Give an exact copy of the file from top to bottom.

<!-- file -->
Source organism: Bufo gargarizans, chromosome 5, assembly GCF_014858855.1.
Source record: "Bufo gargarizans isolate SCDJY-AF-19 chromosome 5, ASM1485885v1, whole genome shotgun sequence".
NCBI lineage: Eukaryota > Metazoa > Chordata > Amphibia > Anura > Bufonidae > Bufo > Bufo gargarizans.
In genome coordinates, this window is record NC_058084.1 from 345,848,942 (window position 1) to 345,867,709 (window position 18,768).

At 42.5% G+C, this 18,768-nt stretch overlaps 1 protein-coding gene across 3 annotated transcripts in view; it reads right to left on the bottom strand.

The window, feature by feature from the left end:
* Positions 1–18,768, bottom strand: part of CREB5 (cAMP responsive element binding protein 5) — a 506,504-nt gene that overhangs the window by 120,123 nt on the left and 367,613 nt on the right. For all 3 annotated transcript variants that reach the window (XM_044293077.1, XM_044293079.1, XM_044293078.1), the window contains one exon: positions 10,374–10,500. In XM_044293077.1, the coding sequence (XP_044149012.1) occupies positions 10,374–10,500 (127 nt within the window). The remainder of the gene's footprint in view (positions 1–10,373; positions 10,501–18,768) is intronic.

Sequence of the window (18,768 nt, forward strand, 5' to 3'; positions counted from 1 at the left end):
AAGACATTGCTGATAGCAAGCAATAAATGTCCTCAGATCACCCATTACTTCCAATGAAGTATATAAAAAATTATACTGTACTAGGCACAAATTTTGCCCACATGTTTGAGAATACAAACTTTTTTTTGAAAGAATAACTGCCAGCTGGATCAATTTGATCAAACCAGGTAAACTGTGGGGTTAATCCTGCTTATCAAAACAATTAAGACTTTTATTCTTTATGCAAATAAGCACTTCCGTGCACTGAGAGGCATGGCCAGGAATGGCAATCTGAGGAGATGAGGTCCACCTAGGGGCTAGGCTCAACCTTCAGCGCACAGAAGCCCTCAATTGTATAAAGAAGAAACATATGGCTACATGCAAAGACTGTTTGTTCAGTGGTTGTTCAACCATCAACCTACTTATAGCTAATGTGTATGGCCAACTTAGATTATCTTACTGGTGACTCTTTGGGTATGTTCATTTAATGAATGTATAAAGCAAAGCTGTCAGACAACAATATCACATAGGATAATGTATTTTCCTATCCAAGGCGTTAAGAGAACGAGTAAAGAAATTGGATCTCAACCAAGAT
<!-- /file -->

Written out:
Source organism: Bufo gargarizans, chromosome 5, assembly GCF_014858855.1.
Source record: "Bufo gargarizans isolate SCDJY-AF-19 chromosome 5, ASM1485885v1, whole genome shotgun sequence".
NCBI lineage: Eukaryota > Metazoa > Chordata > Amphibia > Anura > Bufonidae > Bufo > Bufo gargarizans.
In genome coordinates, this window is record NC_058084.1 from 345,848,942 (window position 1) to 345,867,709 (window position 18,768).

At 42.5% G+C, this 18,768-nt stretch overlaps 1 protein-coding gene across 3 annotated transcripts in view; it reads right to left on the bottom strand.

The window, feature by feature from the left end:
* Positions 1–18,768, bottom strand: part of CREB5 (cAMP responsive element binding protein 5) — a 506,504-nt gene that overhangs the window by 120,123 nt on the left and 367,613 nt on the right. For all 3 annotated transcript variants that reach the window (XM_044293077.1, XM_044293079.1, XM_044293078.1), the window contains one exon: positions 10,374–10,500. In XM_044293077.1, the coding sequence (XP_044149012.1) occupies positions 10,374–10,500 (127 nt within the window). The remainder of the gene's footprint in view (positions 1–10,373; positions 10,501–18,768) is intronic.

Sequence of the window (18,768 nt, forward strand, 5' to 3'; positions counted from 1 at the left end):
AAGACATTGCTGATAGCAAGCAATAAATGTCCTCAGATCACCCATTACTTCCAATGAAGTATATAAAAAATTATACTGTACTAGGCACAAATTTTGCCCACATGTTTGAGAATACAAACTTTTTTTTGAAAGAATAACTGCCAGCTGGATCAATTTGATCAAACCAGGTAAACTGTGGGGTTAATCCTGCTTATCAAAACAATTAAGACTTTTATTCTTTATGCAAATAAGCACTTCCGTGCACTGAGAGGCATGGCCAGGAATGGCAATCTGAGGAGATGAGGTCCACCTAGGGGCTAGGCTCAACCTTCAGCGCACAGAAGCCCTCAATTGTATAAAGAAGAAACATATGGCTACATGCAAAGACTGTTTGTTCAGTGGTTGTTCAACCATCAACCTACTTATAGCTAATGTGTATGGCCAACTTAGATTATCTTACTGGTGACTCTTTGGGTATGTTCATTTAATGAATGTATAAAGCAAAGCTGTCAGACAACAATATCACATAGGATAATGTATTTTCCTATCCAAGGCGTTAAGAGAACGAGTAAAGAAATTGGATCTCAACCAAGAT